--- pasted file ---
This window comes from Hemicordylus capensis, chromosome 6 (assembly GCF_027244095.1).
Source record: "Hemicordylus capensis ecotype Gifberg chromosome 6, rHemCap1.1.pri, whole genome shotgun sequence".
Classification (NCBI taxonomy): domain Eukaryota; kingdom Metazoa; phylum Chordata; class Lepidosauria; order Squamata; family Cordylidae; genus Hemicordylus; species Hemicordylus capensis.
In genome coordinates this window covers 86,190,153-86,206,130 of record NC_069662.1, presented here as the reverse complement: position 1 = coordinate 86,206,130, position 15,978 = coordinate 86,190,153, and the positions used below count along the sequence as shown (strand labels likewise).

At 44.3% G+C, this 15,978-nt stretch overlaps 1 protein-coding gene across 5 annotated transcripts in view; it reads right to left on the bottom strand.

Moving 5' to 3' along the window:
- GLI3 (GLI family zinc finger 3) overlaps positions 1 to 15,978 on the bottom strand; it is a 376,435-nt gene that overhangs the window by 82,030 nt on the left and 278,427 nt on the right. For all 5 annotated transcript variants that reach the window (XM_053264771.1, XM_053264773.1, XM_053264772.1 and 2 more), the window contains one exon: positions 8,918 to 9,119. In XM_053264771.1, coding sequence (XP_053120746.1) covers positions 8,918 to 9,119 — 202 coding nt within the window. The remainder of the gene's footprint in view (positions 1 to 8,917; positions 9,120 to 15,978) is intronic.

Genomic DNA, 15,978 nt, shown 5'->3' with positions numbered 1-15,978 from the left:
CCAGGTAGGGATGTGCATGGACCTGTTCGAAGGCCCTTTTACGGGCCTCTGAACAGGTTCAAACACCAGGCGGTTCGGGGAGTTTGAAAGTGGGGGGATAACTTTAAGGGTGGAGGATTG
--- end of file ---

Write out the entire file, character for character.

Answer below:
This window comes from Hemicordylus capensis, chromosome 6 (assembly GCF_027244095.1).
Source record: "Hemicordylus capensis ecotype Gifberg chromosome 6, rHemCap1.1.pri, whole genome shotgun sequence".
Classification (NCBI taxonomy): domain Eukaryota; kingdom Metazoa; phylum Chordata; class Lepidosauria; order Squamata; family Cordylidae; genus Hemicordylus; species Hemicordylus capensis.
In genome coordinates this window covers 86,190,153-86,206,130 of record NC_069662.1, presented here as the reverse complement: position 1 = coordinate 86,206,130, position 15,978 = coordinate 86,190,153, and the positions used below count along the sequence as shown (strand labels likewise).

At 44.3% G+C, this 15,978-nt stretch overlaps 1 protein-coding gene across 5 annotated transcripts in view; it reads right to left on the bottom strand.

Moving 5' to 3' along the window:
- GLI3 (GLI family zinc finger 3) overlaps positions 1 to 15,978 on the bottom strand; it is a 376,435-nt gene that overhangs the window by 82,030 nt on the left and 278,427 nt on the right. For all 5 annotated transcript variants that reach the window (XM_053264771.1, XM_053264773.1, XM_053264772.1 and 2 more), the window contains one exon: positions 8,918 to 9,119. In XM_053264771.1, coding sequence (XP_053120746.1) covers positions 8,918 to 9,119 — 202 coding nt within the window. The remainder of the gene's footprint in view (positions 1 to 8,917; positions 9,120 to 15,978) is intronic.

Genomic DNA, 15,978 nt, shown 5'->3' with positions numbered 1-15,978 from the left:
CCAGGTAGGGATGTGCATGGACCTGTTCGAAGGCCCTTTTACGGGCCTCTGAACAGGTTCAAACACCAGGCGGTTCGGGGAGTTTGAAAGTGGGGGGATAACTTTAAGGGTGGAGGATTG